From Biographical Memoirs of Huntington County, 1901, pages 348-349
The well known gentleman for whom this sketch is prepared hails from the sunny land of France, the home of his ancestors for generations beyond the memory of man. He is the son of Nicholas Zahm, a shoemaker by trade, and Elizabeth (Garhart) Zahm, both of whom came to the United States in the year 1828, landing in the city of New York on the 4th day of July of that year, and immediately thereafter settled in Wayne county, Ohio.
Jacob M. is one of nine children, five sons and four daughters, he being the only member of the family living in the county of Huntington. He was born March 3, 1828, and with the exception of the period of infancy referred to spent the first ten years of his life in Ohio, moving thence with his parents to the county of Perry in the same state, where he lived till reaching the age of thirty-five. In his youth Mr. Zahm learned the carpenter's trade, following the same with varying success until his removal, in 1863, to Huntington county, Indiana, since which time he has been engaged in agricultural pursuits. On coming to Huntington township he purchased a part of the place where he now lives, and since then has added to his realty, being now the possessor of one hundred and forty-three acres in the home farm, twenty-nine acres in another place, and a third farm consisting of about forty-seven acres, all well improved.
Mr. Zahm was married, May 6, 1849, to Miss Mary E. Braddock, a native of Pennsylvania, who has borne him a large family of children, fourteen in all. Eight of the number are now living. Mr. Zahm furnished his children with most liberal educational facilities, and nearly all of them have acquired distinction as scholars. John, the oldest living, was graduated at Notre Dame University, South Bend, for twenty-six years has been a priest and for the past two years a provincial; Tracy E., a talented artist, teaches painting and drawing in Austin, Texas, being assistant in a church school at that place; Albert F., professor of physics in the Catholic University of America, Washington, D. C., was educated at Notre Dame, and is also an Alumnus of Cornell and Johns Hopkins Universities, receiving from the latter the degree of Ph. D.; Lewis, also a well educated gentleman, is one of the leading merchants of Huntington; Pius J. is a farmer of Huntington township; Anna P. is a Sister at Notre Dame; Ida F. is the wife of George Moore and lives on the home farm; Julia S. is also devoting her life to deeds of charity as a Sister, being at this time connected with St. Mary's School, Notre Dame; Simon S., educated for the priesthood, but compelled to abandon that sacred calling by reason of failing health, is now deceased.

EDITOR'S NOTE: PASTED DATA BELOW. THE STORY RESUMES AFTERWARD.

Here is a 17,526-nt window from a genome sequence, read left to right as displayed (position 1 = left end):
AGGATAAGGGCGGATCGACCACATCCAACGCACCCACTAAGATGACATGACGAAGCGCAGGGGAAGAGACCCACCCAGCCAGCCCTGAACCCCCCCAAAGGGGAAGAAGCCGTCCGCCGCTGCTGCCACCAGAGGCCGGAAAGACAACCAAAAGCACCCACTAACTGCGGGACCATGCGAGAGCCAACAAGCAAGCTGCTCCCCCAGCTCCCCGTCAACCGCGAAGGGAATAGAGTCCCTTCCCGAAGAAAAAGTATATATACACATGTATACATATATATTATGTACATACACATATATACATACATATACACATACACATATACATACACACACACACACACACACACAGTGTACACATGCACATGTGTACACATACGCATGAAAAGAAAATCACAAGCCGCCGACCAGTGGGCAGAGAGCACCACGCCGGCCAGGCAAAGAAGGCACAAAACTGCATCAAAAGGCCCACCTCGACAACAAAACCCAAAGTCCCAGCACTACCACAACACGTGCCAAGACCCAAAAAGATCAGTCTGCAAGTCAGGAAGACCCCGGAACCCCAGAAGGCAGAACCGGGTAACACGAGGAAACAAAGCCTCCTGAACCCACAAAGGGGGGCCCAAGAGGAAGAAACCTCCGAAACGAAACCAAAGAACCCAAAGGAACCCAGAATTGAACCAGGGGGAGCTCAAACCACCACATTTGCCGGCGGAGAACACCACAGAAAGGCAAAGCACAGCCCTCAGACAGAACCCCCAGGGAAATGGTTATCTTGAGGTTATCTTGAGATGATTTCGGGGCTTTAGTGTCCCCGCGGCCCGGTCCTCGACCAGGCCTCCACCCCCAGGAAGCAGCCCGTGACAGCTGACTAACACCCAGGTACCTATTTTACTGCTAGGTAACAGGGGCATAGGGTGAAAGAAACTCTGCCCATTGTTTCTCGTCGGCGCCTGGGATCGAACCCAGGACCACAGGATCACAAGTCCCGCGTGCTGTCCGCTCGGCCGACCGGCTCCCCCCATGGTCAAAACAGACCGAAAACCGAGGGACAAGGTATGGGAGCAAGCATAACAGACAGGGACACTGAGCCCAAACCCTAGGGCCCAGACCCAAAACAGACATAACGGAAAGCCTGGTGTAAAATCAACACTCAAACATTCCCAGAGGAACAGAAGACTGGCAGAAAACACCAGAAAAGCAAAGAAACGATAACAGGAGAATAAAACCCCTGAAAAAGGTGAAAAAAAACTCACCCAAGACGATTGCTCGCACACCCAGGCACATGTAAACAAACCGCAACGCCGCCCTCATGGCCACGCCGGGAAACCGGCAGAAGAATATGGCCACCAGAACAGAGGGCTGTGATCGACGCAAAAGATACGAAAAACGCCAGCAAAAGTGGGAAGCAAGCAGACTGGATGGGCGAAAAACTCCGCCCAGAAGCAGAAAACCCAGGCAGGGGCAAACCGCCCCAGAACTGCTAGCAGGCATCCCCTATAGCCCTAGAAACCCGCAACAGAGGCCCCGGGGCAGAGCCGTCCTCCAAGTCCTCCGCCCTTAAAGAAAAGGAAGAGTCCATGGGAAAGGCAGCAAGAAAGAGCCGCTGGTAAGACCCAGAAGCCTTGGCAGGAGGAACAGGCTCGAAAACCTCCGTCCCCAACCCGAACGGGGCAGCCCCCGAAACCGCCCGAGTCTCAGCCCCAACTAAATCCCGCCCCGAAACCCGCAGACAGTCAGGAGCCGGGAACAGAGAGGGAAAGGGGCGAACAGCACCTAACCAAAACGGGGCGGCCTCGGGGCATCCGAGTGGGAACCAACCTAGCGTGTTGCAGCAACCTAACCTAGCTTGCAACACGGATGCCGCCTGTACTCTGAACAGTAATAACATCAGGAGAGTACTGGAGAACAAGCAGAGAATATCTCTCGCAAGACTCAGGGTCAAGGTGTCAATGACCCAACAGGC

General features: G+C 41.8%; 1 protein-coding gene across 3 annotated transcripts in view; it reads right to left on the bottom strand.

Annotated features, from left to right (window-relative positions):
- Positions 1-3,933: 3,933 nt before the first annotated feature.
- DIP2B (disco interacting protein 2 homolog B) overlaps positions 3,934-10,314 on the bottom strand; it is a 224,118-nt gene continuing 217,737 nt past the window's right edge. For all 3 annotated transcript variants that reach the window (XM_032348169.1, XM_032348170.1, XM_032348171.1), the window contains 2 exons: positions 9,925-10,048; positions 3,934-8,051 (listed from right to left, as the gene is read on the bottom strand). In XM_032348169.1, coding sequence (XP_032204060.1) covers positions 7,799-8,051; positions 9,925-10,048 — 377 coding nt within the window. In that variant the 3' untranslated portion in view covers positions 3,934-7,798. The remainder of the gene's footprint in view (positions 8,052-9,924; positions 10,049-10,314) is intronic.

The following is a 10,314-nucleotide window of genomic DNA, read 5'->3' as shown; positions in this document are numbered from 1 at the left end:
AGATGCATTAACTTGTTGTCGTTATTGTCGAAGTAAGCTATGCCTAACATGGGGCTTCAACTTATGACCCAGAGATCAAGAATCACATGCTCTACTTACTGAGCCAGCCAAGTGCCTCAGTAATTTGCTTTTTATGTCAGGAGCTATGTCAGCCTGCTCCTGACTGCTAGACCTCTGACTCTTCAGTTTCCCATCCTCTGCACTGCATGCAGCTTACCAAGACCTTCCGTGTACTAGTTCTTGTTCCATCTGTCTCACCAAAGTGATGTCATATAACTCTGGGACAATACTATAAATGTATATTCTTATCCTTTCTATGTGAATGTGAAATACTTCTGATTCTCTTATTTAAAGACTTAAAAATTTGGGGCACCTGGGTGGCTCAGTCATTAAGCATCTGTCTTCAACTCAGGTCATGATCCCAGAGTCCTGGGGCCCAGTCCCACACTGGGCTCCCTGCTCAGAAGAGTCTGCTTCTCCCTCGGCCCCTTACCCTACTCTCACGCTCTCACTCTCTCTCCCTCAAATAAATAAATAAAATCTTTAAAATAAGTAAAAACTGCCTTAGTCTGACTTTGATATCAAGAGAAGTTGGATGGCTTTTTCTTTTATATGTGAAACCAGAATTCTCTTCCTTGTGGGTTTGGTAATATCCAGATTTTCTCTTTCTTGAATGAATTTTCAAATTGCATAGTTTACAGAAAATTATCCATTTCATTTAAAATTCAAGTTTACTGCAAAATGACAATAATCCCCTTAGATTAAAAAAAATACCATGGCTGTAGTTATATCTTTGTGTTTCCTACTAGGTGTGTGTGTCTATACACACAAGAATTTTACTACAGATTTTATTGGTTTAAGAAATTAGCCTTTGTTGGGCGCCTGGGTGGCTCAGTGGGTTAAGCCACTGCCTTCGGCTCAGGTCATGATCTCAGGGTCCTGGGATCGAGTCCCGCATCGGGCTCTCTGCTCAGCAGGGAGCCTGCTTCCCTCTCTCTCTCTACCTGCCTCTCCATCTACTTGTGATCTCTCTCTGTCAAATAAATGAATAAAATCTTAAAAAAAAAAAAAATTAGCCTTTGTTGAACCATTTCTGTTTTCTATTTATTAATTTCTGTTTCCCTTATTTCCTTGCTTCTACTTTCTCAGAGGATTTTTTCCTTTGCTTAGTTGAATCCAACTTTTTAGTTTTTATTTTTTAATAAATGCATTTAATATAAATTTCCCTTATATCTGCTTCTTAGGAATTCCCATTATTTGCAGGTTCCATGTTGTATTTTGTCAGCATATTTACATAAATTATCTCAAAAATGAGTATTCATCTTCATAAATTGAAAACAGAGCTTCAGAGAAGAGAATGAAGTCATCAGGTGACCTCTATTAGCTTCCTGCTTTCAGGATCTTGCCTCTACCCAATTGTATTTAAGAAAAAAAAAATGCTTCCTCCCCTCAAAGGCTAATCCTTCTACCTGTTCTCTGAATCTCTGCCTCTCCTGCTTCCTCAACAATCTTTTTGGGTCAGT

The mother of these children died December 18, 1884, and on the 29th day of January, 1889, Mr. Zahm's second arriage was solemnized, with Agnes Braddock. At the time of his first marriage the sum total of Mr. Zahm's earthly wealth was the munificent sum of fifty cents in money, and he was compelled to go in debt for his wedding suit. The condition confronting him at the time was anything but encouraging, but with an energy born of a determination to succeed he overcame the adverse circumstances besetting his way and laid the foundation for the competency he now enjoys. He has been successful in all the term implies, not only in things material but also in things intellectual and spiritual. In the matter of worldly wealth his holdings represent valuable realty in various parts of the county; also in the city of Huntington, besides a considerable volume of personal property; but, in the higher concerns of mind and soul, he is the possessor of riches which the world cannot give, neither can it take away.
Mr. Zahm's acquaintance is extensive, and all who have the privilege of his friendship hold him in high esteem for his many sterling qualities of manhood. From early youth he has manifested a commendable and enthusiastic zeal for the church in which he was born and reared, and his contributions to the same in the persons of his several children dedicated thereto to mark him as a man of high and lofty religious convictions. In private life he is a courteous gentleman, manifesting in his intercourse with his many friends the characteristics and temperament of the genial race to which he belongs.
By deeds of kindness extending through a long period of years he has won and retained strong personal attachments, and though having passed his seventy-third milestone on the journey of life is still in possession of his faculties, physical and mental, and bids fair to round out many more years of a happy green old age.